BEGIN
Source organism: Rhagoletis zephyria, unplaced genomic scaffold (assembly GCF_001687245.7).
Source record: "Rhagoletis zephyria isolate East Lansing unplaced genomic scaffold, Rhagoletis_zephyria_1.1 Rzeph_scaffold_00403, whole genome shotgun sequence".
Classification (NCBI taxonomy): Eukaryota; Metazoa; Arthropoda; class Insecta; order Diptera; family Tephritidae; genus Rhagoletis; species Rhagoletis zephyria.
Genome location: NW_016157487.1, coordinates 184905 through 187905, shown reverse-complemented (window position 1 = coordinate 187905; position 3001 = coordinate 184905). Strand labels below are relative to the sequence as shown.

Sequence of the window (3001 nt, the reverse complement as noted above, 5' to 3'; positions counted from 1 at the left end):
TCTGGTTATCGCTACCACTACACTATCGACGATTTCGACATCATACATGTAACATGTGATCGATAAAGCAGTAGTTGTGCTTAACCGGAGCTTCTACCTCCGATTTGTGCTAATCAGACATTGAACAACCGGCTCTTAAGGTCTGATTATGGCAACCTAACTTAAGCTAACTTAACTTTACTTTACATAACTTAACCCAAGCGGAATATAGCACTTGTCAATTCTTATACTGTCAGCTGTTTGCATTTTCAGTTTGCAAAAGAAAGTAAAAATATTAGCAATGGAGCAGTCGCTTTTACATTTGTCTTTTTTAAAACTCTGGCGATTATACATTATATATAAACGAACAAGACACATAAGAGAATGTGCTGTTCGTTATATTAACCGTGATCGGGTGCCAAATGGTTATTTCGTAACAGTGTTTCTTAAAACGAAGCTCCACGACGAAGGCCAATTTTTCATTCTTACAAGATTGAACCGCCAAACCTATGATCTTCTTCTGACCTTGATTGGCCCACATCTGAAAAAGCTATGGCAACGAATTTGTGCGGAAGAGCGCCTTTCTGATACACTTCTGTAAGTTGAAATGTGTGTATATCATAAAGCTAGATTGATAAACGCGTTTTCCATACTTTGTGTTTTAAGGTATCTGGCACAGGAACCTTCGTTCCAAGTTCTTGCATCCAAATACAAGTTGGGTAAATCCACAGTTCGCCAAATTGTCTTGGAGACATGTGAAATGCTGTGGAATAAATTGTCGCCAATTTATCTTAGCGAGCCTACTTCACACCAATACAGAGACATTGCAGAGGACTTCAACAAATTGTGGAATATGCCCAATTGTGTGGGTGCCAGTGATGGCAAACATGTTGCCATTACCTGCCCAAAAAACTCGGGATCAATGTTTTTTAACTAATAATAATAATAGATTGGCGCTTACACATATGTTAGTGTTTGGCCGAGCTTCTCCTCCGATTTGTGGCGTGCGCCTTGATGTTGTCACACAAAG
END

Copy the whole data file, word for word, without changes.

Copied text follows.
Source organism: Rhagoletis zephyria, unplaced genomic scaffold (assembly GCF_001687245.7).
Source record: "Rhagoletis zephyria isolate East Lansing unplaced genomic scaffold, Rhagoletis_zephyria_1.1 Rzeph_scaffold_00403, whole genome shotgun sequence".
Classification (NCBI taxonomy): Eukaryota; Metazoa; Arthropoda; class Insecta; order Diptera; family Tephritidae; genus Rhagoletis; species Rhagoletis zephyria.
Genome location: NW_016157487.1, coordinates 184905 through 187905, shown reverse-complemented (window position 1 = coordinate 187905; position 3001 = coordinate 184905). Strand labels below are relative to the sequence as shown.

Sequence of the window (3001 nt, the reverse complement as noted above, 5' to 3'; positions counted from 1 at the left end):
TCTGGTTATCGCTACCACTACACTATCGACGATTTCGACATCATACATGTAACATGTGATCGATAAAGCAGTAGTTGTGCTTAACCGGAGCTTCTACCTCCGATTTGTGCTAATCAGACATTGAACAACCGGCTCTTAAGGTCTGATTATGGCAACCTAACTTAAGCTAACTTAACTTTACTTTACATAACTTAACCCAAGCGGAATATAGCACTTGTCAATTCTTATACTGTCAGCTGTTTGCATTTTCAGTTTGCAAAAGAAAGTAAAAATATTAGCAATGGAGCAGTCGCTTTTACATTTGTCTTTTTTAAAACTCTGGCGATTATACATTATATATAAACGAACAAGACACATAAGAGAATGTGCTGTTCGTTATATTAACCGTGATCGGGTGCCAAATGGTTATTTCGTAACAGTGTTTCTTAAAACGAAGCTCCACGACGAAGGCCAATTTTTCATTCTTACAAGATTGAACCGCCAAACCTATGATCTTCTTCTGACCTTGATTGGCCCACATCTGAAAAAGCTATGGCAACGAATTTGTGCGGAAGAGCGCCTTTCTGATACACTTCTGTAAGTTGAAATGTGTGTATATCATAAAGCTAGATTGATAAACGCGTTTTCCATACTTTGTGTTTTAAGGTATCTGGCACAGGAACCTTCGTTCCAAGTTCTTGCATCCAAATACAAGTTGGGTAAATCCACAGTTCGCCAAATTGTCTTGGAGACATGTGAAATGCTGTGGAATAAATTGTCGCCAATTTATCTTAGCGAGCCTACTTCACACCAATACAGAGACATTGCAGAGGACTTCAACAAATTGTGGAATATGCCCAATTGTGTGGGTGCCAGTGATGGCAAACATGTTGCCATTACCTGCCCAAAAAACTCGGGATCAATGTTTTTTAACTAATAATAATAATAGATTGGCGCTTACACATATGTTAGTGTTTGGCCGAGCTTCTCCTCCGATTTGTGGCGTGCGCCTTGATGTTGTCACACAAAG